When it came to the crunch, the government decided not to deliver a hefty hammer blow to coronavirus last week despite Cyprus experiencing a harsher second wave.
We are told that if we observe the rules, wash our hands, limit contacts, and keep socially distanced the war against this deadly virus can be won.
But at what cost is victory.
It doesn’t feel that Cyprus has got a grip of this second coming of the outbreak like it did in the first.
Maybe it has become a victim of its own success.
In buffering the virus early doors, it now has less strength and know-how to manage a much larger wave.
We can no longer declare Cyprus safe or tell the Europeans to come on down for a holiday because the virus is squatting in our backyard.
Although this tidal wave of infections has dwarfed the one in early March, there is no coherent national conversation about what is happening.
There seems to be no coherent opposition to challenge what the government is doing, nobody is really questioning its strategy or offering a third way.
Should the government have gone in hard and faster to smash the virus, rather than adopt a piecemeal approach where chains of transmission grow while COVID patients fill more hospital beds?
Where are the alternative voices calling for softer or stricter measures, arguing whether wearing masks outdoors will have any quantitative effect?
What about those scientists that have a different take on the pandemic they cannot all agree with the course of action being taken?
Granted, some believe a harder lockdown is inevitable the way the virus is spreading and allowing the economy to stay open is a risky gambit.
Cyprus got on top of the first wave because it did not hesitate to make the hard decisions to protect public health.
The government has now grown more hesitant in pulling down the shutters on a fragile economy.-
But a short, sharp, shock could save as from prolonged misery and hardship.
For the hospitals to remain functional and schools to stay open, something has to give, unless Cyprus can conduct mass testing to keep the economy going.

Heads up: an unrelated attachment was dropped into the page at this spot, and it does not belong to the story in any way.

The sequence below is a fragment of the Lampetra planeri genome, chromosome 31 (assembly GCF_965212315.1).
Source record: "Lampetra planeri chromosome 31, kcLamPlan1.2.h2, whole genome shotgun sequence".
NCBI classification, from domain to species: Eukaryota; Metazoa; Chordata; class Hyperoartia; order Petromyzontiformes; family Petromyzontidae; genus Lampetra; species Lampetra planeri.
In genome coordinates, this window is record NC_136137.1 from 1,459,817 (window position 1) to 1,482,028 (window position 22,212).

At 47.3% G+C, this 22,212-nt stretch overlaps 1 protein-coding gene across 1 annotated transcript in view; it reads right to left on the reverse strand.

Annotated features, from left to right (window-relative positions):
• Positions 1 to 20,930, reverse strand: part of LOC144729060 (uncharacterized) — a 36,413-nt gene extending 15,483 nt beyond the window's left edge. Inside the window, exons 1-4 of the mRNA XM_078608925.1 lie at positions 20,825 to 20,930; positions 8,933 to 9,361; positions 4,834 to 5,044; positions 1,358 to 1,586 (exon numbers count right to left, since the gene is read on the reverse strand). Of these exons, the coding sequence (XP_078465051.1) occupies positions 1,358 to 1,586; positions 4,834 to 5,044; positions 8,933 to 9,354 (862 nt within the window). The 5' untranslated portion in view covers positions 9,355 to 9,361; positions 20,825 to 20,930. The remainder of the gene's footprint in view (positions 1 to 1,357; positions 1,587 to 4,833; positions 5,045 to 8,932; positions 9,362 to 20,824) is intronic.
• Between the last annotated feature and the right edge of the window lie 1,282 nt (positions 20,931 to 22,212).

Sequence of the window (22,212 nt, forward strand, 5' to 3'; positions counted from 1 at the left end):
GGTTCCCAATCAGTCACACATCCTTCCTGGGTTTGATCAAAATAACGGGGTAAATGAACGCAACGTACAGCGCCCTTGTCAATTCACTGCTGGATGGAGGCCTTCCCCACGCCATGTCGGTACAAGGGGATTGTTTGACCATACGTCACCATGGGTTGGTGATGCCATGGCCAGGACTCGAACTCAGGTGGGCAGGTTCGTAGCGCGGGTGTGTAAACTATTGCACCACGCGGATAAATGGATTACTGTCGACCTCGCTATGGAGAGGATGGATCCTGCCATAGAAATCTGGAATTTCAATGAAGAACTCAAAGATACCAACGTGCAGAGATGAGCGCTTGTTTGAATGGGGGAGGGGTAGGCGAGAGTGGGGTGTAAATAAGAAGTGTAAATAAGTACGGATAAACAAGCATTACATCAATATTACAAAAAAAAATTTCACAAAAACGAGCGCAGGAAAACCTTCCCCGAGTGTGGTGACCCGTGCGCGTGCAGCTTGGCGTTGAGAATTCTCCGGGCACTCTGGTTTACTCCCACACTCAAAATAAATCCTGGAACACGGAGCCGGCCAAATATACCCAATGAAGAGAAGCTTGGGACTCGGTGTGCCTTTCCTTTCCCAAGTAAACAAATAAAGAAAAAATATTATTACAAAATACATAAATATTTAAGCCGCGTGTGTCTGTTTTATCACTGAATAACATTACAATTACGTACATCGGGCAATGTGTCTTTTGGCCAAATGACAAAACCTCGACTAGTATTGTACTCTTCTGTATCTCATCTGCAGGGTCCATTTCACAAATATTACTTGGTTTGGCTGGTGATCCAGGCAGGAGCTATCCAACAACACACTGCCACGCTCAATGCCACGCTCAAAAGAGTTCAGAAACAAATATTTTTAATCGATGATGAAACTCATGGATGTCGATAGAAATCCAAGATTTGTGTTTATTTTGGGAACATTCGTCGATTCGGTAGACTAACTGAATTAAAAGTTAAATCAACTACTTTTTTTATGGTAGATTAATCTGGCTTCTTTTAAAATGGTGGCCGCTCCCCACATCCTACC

Who is asking the difficult questions about an under-pressure test and trace system, where are the MPs demanding the data for the percentage of people not being contacted or the failure rate in reaching close contacts?
During the summer, when we were getting only a handful of daily cases, track and trace wasn’t so much of a challenge.
Cyprus is witnessing more cases in a single day than it did in a month not so long ago – the aftershocks are being felt by the health system.
This is a health emergency like no other, stripping away at the normality that everyday life embodies – physical contact and interaction.
Where is the scrutiny of government in managing this second wave especially, in care homes, or the creation of protective bubbles for the vulnerable?
Cyprus is now under a night-time curfew; bars cafes and restaurants must shut at 10.30 pm, but this doesn’t come close to the total lockdown in March to early May.
There are harsher restrictions for Limassol – such as gyms and playgrounds closing – but the curfew and limit on social gatherings don’t seem to have stopped the virus spreading.
Evidence suggests there is high transmission in the workplace, here again, the government has been slow to encourage and coerce businesses to operate remotely if and where possible.
The Health Minister belatedly coded the recommendation this week, but the message hasn’t been hammered home often or loud enough.
Limassol is at the epicentre with around 420 cases per 100,000 and Paphos not far behind on 300 per 100,000 of population.
The two districts had restrictions for nearly two weeks before the new ones were introduced but, still, these areas have yet to turn a corner in flattening the spike.
Scientists will argue that it’s too early to judge the effects of the measures pointing out the rate of infection is not increasing even if cases have stayed in three-digits.
In the last two weeks, out of the 1,800 new COVID cases recorded, 1,046 were in Limassol (58%).
I have heard no scientific explanation of why Limassol – which had the lowest case rate during the March outbreak – is different from the rest of the country.
Cyprus has ratcheted 210 cases per 100,000 while the safety limit is 60 per 100,000 with more people over 60 contracting the virus, deaths are not far behind.
This is a code-red health crisis, it’s time the authorities buckled up, people need to hear the alarm ringing before it’s too late.